For Jamie Lundstrom, dealing with do-it-yourself projects provided the indispensable release from a stressful career in the medical field, where she worked for 14 years.
"I did not think I was a creative person," he admits, referring to those initial efforts after hours. "But I spent my time in the evenings and on the weekends making plans at home and I always felt good after painting a piece of furniture or sewing pillows".
Lundstrom argues that practical activities required a level of creativity that he was not experiencing in his work.
"When you work on a computer all day, it's nice to be able to work with your hands on a project," he says.
As she moves away from the idea of calling herself an artist, she says that do-it-yourself activities reminded her how much she liked to paint and refinish teenage furniture. It was an interest that he collected from his parents at a young age.
"Both my parents are do-it-yourself and they only did stuff because they had to, there's never been a thought of calling someone to fix something," he says. "I saw my father and my grandfather settling and building almost everything in our house and on our hobby farm and my father was also a welder, he made these extravagant play structures for our goats, my mother and sister are sturdy and my mother once owned a children's clothing boutique and even my birth mother (I was adopted) is an artist.
"Growing up in all this has naturally influenced me in wanting to do it myself".
So, with the do-it-yourself practically in the blood, it is not surprising that Lundstrom eventually turned his interest into a career. Now, the Vancouver-based creator runs his own website, So Much Better with Age. The site, which highlights ideas and furniture projects, was the launch pad for Lundstrom to collaborate with companies and appear on TV.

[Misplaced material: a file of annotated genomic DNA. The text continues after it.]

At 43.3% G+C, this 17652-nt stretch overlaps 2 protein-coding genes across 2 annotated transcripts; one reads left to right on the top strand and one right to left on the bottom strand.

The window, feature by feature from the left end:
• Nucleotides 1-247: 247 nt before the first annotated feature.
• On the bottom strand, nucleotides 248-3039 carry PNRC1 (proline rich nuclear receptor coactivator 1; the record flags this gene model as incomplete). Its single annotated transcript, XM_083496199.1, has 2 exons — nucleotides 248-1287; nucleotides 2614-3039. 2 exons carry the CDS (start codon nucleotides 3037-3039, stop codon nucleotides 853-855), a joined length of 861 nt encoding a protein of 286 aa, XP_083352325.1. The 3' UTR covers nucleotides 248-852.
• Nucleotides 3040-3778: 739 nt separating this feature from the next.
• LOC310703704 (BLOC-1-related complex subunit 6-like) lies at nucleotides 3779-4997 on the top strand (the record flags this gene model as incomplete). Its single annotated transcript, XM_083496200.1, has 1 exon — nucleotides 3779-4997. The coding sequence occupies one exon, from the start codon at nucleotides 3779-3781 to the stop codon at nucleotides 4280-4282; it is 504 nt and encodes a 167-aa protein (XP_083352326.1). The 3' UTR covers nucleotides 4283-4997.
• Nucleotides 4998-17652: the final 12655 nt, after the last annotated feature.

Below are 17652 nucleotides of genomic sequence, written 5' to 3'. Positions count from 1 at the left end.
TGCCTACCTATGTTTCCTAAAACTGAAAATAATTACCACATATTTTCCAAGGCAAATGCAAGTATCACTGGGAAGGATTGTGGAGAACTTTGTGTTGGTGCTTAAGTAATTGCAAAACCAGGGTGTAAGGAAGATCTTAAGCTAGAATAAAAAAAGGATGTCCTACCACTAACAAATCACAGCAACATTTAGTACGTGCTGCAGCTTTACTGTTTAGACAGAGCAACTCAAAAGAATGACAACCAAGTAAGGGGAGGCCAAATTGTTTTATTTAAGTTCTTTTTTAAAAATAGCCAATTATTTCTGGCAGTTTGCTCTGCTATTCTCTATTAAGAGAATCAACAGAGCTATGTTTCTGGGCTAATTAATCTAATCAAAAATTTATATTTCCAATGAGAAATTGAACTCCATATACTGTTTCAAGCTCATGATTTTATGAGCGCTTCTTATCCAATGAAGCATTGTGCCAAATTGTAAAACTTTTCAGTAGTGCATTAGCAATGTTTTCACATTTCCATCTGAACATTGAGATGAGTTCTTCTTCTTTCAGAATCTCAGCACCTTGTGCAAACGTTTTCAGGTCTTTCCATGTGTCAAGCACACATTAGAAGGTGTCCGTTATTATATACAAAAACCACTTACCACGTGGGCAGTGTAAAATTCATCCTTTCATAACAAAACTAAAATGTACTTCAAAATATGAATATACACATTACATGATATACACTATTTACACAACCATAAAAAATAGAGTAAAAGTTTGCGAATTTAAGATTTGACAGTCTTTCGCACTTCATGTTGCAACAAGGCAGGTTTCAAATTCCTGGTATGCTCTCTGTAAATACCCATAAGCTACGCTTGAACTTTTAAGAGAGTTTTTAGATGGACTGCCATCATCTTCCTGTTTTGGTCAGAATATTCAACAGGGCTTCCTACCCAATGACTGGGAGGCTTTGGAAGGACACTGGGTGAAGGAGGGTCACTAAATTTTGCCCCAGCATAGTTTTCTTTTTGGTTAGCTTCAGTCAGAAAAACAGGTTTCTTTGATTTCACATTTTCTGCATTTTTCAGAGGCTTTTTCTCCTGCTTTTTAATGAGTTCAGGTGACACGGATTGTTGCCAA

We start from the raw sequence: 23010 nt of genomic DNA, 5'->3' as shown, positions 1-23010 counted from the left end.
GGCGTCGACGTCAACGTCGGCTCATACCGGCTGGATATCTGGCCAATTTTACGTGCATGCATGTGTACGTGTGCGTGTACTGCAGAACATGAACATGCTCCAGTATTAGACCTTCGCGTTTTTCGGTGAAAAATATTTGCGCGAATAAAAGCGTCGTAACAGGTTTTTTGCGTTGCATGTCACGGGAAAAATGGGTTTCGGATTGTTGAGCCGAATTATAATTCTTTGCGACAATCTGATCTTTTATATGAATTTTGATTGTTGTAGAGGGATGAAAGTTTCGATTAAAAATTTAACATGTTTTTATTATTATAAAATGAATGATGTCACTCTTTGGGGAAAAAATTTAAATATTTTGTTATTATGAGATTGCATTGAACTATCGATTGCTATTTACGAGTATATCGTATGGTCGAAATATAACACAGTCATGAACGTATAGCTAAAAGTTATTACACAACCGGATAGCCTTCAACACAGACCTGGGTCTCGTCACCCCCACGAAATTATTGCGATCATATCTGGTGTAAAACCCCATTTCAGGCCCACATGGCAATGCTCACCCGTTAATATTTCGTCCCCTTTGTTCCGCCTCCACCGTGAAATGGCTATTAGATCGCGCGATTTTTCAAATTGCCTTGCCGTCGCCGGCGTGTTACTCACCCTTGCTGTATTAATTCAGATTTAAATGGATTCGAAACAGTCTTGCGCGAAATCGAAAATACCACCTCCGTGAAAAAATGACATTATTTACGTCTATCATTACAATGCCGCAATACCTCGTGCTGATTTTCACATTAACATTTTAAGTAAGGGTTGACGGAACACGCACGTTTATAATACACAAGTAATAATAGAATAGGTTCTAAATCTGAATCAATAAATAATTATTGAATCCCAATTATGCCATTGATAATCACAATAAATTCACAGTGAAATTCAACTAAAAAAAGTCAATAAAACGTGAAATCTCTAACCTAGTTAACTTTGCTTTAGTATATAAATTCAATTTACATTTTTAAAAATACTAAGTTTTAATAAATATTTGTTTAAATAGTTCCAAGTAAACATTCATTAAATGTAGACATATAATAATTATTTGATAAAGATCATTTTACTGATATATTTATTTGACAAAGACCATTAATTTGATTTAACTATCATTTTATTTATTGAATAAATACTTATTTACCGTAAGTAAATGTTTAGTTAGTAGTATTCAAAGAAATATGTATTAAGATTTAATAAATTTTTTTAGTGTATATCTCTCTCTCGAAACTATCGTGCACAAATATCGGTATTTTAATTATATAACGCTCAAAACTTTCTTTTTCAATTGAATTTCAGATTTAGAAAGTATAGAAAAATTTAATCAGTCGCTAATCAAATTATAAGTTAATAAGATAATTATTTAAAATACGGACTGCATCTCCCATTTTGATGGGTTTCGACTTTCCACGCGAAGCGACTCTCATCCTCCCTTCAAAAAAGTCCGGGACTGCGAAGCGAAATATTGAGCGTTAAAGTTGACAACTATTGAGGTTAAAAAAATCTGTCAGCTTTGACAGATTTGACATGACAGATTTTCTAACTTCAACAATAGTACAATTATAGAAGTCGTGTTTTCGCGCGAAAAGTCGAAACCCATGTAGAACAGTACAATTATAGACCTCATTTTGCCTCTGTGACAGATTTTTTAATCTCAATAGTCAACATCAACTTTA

And now he has also written a book.
Entitled vintage French furniture: easy and elegant do-it-yourself projects for any home, the book sees Lundstrom presenting 70 ideas and exercises for projects, each inspired by the classic French design, an aesthetic that is ascribed with the majority of his design projects.
"I call my vintage French style," he says. "It's a combination of my love for French and European furniture and decor, and my love for vintage things, the French know how to do well any style, be it fashion or home decor I love their architecture and decorated details, it's amazing how much thought and technique went to decorate a single room. "
Lundstrom states that the French design style appeals to his love of all things of old, while allowing it to incorporate that vintage atmosphere into decidedly more modern spaces.
"I love incorporating something French, like a curved piece of furniture and a chandelier, into a modern space and also adding a touch of something old or rustic," he says. "It makes the space unique with lots of plot."
Through the do-it-yourself, he says that people can differentiate their living spaces from similar places, perfect for images, which are often shared on social platforms like Instagram and Pinterest as "home decor" options.
"Nowadays people can copy a room they see in a magazine and go and buy everything they see," he says. "There is nothing wrong with that, but you do not get something that is truly unique and individual, when you add pieces that take time to gather (or create), you will see that your home will become unique to you."
But differentiating your home from the Pinterest board set is not always easy to do. Especially if you have a limited budget. And that's one of the reasons Lundstrom says that people trying to repaint should at least consider DIY as an option.